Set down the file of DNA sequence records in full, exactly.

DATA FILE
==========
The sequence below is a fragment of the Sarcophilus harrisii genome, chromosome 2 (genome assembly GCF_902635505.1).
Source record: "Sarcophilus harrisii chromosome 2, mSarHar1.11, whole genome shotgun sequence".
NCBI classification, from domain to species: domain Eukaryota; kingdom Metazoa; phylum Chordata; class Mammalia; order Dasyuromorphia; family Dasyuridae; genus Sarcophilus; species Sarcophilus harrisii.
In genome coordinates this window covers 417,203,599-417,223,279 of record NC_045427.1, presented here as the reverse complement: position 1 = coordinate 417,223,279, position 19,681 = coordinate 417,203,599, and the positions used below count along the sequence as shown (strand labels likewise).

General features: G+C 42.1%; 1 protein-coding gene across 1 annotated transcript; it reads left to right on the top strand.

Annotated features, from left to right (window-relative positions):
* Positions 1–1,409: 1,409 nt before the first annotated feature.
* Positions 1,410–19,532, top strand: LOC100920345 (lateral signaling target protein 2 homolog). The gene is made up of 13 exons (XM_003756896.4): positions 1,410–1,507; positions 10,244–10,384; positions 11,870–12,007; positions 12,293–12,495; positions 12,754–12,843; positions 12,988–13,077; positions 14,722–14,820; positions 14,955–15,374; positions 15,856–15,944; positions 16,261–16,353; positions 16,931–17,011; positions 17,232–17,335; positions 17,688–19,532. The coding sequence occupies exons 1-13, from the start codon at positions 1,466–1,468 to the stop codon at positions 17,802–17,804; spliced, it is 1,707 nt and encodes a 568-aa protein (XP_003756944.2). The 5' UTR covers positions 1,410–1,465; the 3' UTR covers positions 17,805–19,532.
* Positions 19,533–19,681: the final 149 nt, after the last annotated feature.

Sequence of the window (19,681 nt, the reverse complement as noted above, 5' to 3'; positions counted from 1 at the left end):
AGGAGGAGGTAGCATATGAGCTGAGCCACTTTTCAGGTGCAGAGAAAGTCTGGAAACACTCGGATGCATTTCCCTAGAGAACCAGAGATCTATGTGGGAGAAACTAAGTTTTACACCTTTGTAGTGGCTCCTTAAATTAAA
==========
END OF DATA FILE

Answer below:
The sequence below is a fragment of the Sarcophilus harrisii genome, chromosome 2 (genome assembly GCF_902635505.1).
Source record: "Sarcophilus harrisii chromosome 2, mSarHar1.11, whole genome shotgun sequence".
NCBI classification, from domain to species: domain Eukaryota; kingdom Metazoa; phylum Chordata; class Mammalia; order Dasyuromorphia; family Dasyuridae; genus Sarcophilus; species Sarcophilus harrisii.
In genome coordinates this window covers 417,203,599-417,223,279 of record NC_045427.1, presented here as the reverse complement: position 1 = coordinate 417,223,279, position 19,681 = coordinate 417,203,599, and the positions used below count along the sequence as shown (strand labels likewise).

General features: G+C 42.1%; 1 protein-coding gene across 1 annotated transcript; it reads left to right on the top strand.

Annotated features, from left to right (window-relative positions):
* Positions 1–1,409: 1,409 nt before the first annotated feature.
* Positions 1,410–19,532, top strand: LOC100920345 (lateral signaling target protein 2 homolog). The gene is made up of 13 exons (XM_003756896.4): positions 1,410–1,507; positions 10,244–10,384; positions 11,870–12,007; positions 12,293–12,495; positions 12,754–12,843; positions 12,988–13,077; positions 14,722–14,820; positions 14,955–15,374; positions 15,856–15,944; positions 16,261–16,353; positions 16,931–17,011; positions 17,232–17,335; positions 17,688–19,532. The coding sequence occupies exons 1-13, from the start codon at positions 1,466–1,468 to the stop codon at positions 17,802–17,804; spliced, it is 1,707 nt and encodes a 568-aa protein (XP_003756944.2). The 5' UTR covers positions 1,410–1,465; the 3' UTR covers positions 17,805–19,532.
* Positions 19,533–19,681: the final 149 nt, after the last annotated feature.

Sequence of the window (19,681 nt, the reverse complement as noted above, 5' to 3'; positions counted from 1 at the left end):
AGGAGGAGGTAGCATATGAGCTGAGCCACTTTTCAGGTGCAGAGAAAGTCTGGAAACACTCGGATGCATTTCCCTAGAGAACCAGAGATCTATGTGGGAGAAACTAAGTTTTACACCTTTGTAGTGGCTCCTTAAATTAAA